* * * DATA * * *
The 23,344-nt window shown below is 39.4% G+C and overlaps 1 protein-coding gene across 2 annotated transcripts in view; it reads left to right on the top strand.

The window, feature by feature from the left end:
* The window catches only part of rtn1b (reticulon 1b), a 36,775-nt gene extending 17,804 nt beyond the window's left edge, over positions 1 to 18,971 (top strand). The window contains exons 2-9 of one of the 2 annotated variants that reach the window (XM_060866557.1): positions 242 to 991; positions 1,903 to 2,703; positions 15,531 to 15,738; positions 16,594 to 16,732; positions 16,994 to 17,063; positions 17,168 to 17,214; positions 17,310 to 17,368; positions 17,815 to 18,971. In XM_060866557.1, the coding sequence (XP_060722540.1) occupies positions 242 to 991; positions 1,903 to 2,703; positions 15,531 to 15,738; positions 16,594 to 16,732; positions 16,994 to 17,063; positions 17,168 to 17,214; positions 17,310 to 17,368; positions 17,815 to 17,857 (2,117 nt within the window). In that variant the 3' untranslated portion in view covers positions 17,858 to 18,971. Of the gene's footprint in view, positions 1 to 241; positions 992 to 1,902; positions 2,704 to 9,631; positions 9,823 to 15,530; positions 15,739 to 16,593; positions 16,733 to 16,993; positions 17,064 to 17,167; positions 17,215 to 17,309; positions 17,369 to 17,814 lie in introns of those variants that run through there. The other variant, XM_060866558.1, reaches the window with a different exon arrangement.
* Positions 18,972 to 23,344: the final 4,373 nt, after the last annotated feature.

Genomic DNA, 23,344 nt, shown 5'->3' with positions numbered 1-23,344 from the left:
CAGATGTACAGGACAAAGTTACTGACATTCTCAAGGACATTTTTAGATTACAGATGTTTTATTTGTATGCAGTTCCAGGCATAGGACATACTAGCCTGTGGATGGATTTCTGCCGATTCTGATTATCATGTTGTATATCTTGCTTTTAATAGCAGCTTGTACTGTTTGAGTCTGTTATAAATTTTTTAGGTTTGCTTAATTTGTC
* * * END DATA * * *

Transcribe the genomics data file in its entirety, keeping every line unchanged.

The 23,344-nt window shown below is 39.4% G+C and overlaps 1 protein-coding gene across 2 annotated transcripts in view; it reads left to right on the top strand.

The window, feature by feature from the left end:
* The window catches only part of rtn1b (reticulon 1b), a 36,775-nt gene extending 17,804 nt beyond the window's left edge, over positions 1 to 18,971 (top strand). The window contains exons 2-9 of one of the 2 annotated variants that reach the window (XM_060866557.1): positions 242 to 991; positions 1,903 to 2,703; positions 15,531 to 15,738; positions 16,594 to 16,732; positions 16,994 to 17,063; positions 17,168 to 17,214; positions 17,310 to 17,368; positions 17,815 to 18,971. In XM_060866557.1, the coding sequence (XP_060722540.1) occupies positions 242 to 991; positions 1,903 to 2,703; positions 15,531 to 15,738; positions 16,594 to 16,732; positions 16,994 to 17,063; positions 17,168 to 17,214; positions 17,310 to 17,368; positions 17,815 to 17,857 (2,117 nt within the window). In that variant the 3' untranslated portion in view covers positions 17,858 to 18,971. Of the gene's footprint in view, positions 1 to 241; positions 992 to 1,902; positions 2,704 to 9,631; positions 9,823 to 15,530; positions 15,739 to 16,593; positions 16,733 to 16,993; positions 17,064 to 17,167; positions 17,215 to 17,309; positions 17,369 to 17,814 lie in introns of those variants that run through there. The other variant, XM_060866558.1, reaches the window with a different exon arrangement.
* Positions 18,972 to 23,344: the final 4,373 nt, after the last annotated feature.

Genomic DNA, 23,344 nt, shown 5'->3' with positions numbered 1-23,344 from the left:
CAGATGTACAGGACAAAGTTACTGACATTCTCAAGGACATTTTTAGATTACAGATGTTTTATTTGTATGCAGTTCCAGGCATAGGACATACTAGCCTGTGGATGGATTTCTGCCGATTCTGATTATCATGTTGTATATCTTGCTTTTAATAGCAGCTTGTACTGTTTGAGTCTGTTATAAATTTTTTAGGTTTGCTTAATTTGTC